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Week 1 - Setting the stage (S12012)

Page history last edited by Linda Newell 8 years, 3 months ago


Welcome to EDTC 6329 - Special Topics! In this first week, you will be introduced to course-related policies and procedures in order to become familiar with overall expectations. There will also be an opportunity to introduce yourself to the group. The week will conclude with activities that will begin your familiarization with the topic of disruptive technologies.


Learning Outcomes

  • Locate, review, and be able to describe course requirements;

  • Become acquainted with your classmates and instructor; 

  • Become familiar with the subject of disruptive technologies, particularly as it relates to the education environment;



 This week, you will read:

           (author interview)


*Note that the technologies listed have been further disrupted since publishing in fall of 2009 - 2 1/2 short years!)



Research has shown that a sense of community plays in a key role in academic success and persistence, particularly in higher education (Shea, Sau Li, & Pickett, 2006). This is accomplished through sharing and collaboration within social networks that are formed. A successful community is based upon five fundamental elements:

  • ·        a sense of shared purpose;

  • ·        establishment of boundaries regarding membership;

  • ·        agreement regarding community behavior;

  • ·        interaction; and

  • ·        a level of trust, respect and support (Vesley, Bloom, & Sherlock, 2007).


However, online learners frequently express feelings of isolation and disconnection.The power of establishing a sense of community in online classes has been demonstrated by LaRose and Whitten (2000) who found a statistically significant relationship between students’ sense of community and the positive achievement of learning outcomes in the online setting. In addition, the establishment of a professional network is one of many ways to keep up in rapidly advancing fields such as technology.


This semester, you will have opportunities each week to connect with your fellow students in this course as well as to your instructor. While these will be assigned (and therefore graded), you are strongly encouraged to expand upon these opportunities both within the context of this course as well as outside this classroom.




  • Option 1 - You will attend a seminar that will discuss the course and establish goals. Time will also be given for Q&A. See grading rubric here. Access to Meeting of the Minds is via the collaborate tool in Blackboard. See course calendar for meeting times.


  • Option 2 – This option is to provide flexibility in meeting the scheduled portion of the course. If selected, your assignment is to listen to the archived seminar and then write a 350+ word synopsis, including your own responses to any questions or statements, posed during the meeting. All APA formatting and citations conventions are to be followed (see syllabus).


          Because of the time sensitive nature of the information given during our seminar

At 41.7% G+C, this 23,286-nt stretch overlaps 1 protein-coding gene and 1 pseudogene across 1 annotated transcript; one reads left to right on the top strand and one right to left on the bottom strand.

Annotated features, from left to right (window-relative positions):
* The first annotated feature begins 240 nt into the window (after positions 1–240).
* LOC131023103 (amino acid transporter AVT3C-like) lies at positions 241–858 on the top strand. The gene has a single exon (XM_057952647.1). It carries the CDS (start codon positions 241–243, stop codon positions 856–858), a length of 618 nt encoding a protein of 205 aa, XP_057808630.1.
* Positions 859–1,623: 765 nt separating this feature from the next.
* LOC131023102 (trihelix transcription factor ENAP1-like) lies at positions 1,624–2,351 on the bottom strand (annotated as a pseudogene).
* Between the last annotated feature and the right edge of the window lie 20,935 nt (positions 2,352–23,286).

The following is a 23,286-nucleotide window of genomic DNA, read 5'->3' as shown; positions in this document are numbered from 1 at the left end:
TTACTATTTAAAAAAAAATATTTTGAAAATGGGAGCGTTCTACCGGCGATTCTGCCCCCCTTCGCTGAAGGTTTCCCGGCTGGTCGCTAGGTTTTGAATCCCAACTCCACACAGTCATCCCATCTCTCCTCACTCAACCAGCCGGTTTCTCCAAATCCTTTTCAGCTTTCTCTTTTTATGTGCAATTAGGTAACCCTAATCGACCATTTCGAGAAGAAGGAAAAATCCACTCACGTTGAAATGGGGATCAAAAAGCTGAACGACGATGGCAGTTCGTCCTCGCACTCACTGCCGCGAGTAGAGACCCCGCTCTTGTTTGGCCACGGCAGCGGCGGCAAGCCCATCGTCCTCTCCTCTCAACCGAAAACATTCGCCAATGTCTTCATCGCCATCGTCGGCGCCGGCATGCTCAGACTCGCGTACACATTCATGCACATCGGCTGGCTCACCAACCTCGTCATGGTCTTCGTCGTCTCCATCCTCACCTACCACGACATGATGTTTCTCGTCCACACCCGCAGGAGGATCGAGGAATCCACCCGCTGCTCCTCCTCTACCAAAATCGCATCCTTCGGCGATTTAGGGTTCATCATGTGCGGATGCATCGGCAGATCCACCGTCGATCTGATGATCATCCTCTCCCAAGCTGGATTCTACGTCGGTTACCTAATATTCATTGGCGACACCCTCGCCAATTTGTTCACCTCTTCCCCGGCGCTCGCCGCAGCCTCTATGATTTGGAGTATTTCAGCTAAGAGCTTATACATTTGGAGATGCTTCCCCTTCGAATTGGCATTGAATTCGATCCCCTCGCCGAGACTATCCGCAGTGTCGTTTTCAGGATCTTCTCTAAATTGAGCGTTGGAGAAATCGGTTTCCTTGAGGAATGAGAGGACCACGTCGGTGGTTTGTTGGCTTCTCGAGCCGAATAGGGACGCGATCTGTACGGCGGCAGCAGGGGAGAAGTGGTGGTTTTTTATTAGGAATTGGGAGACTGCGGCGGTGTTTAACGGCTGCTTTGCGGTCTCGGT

time, this assignment is to be received no later than the Saturday following the

          seminar meeting date. The synopsis is to be emailed to your instructor and

          timestamped by midnight. Papers received after Saturday will be accepted until the           course close on Sunday at midnight but will be considered late. a 20%. After that,           papers will no longer be accepted.


Your grade for attendance will be predicated upon the following rubric:


To do


Offer quality, reflective commentary regarding all readings (see rubric)



Your grade for a written response will be predicated upon the following rubric:


To do


Quality reflections concerning discussion and statements by both faculty and students


Quality response to each question posed during MoM




Weekly assignment

The focus of this special topics class is disruptive technologies. What do we mean by the term disruptive technology and why is it significant to education? The term was coined by Joseph Bower and Clayton M. Christensen, professors at Harvard Business School, in their 1995 paper Disruptive Technologies: Catching the Wave. They maintained that any new technology which unexpectedly displaces an established technology is considered disruptive. Interestingly, the word disruptive has a negative connotation attached to it. If you look in a thesaurus, you will find synonyms for the word disruptive such as troublesome, unruly, upsetting or troublemaking. While disruptive technologies cause concern to educators as they struggle to keep up with the latest technology tools on a daily basis, you can clearly understand then how these new technologies can be troublesome and upsetting. Yet, these very same disruptive technologies offer great potential to change the face of education just as they are changing the way the world conducts business. In fact, Bower and Christensen stated that one reason certain technologies have proven to be so disruptive is that they support a fundamental tenet of business: stay close to your customers. In educational parallel, those would be our students.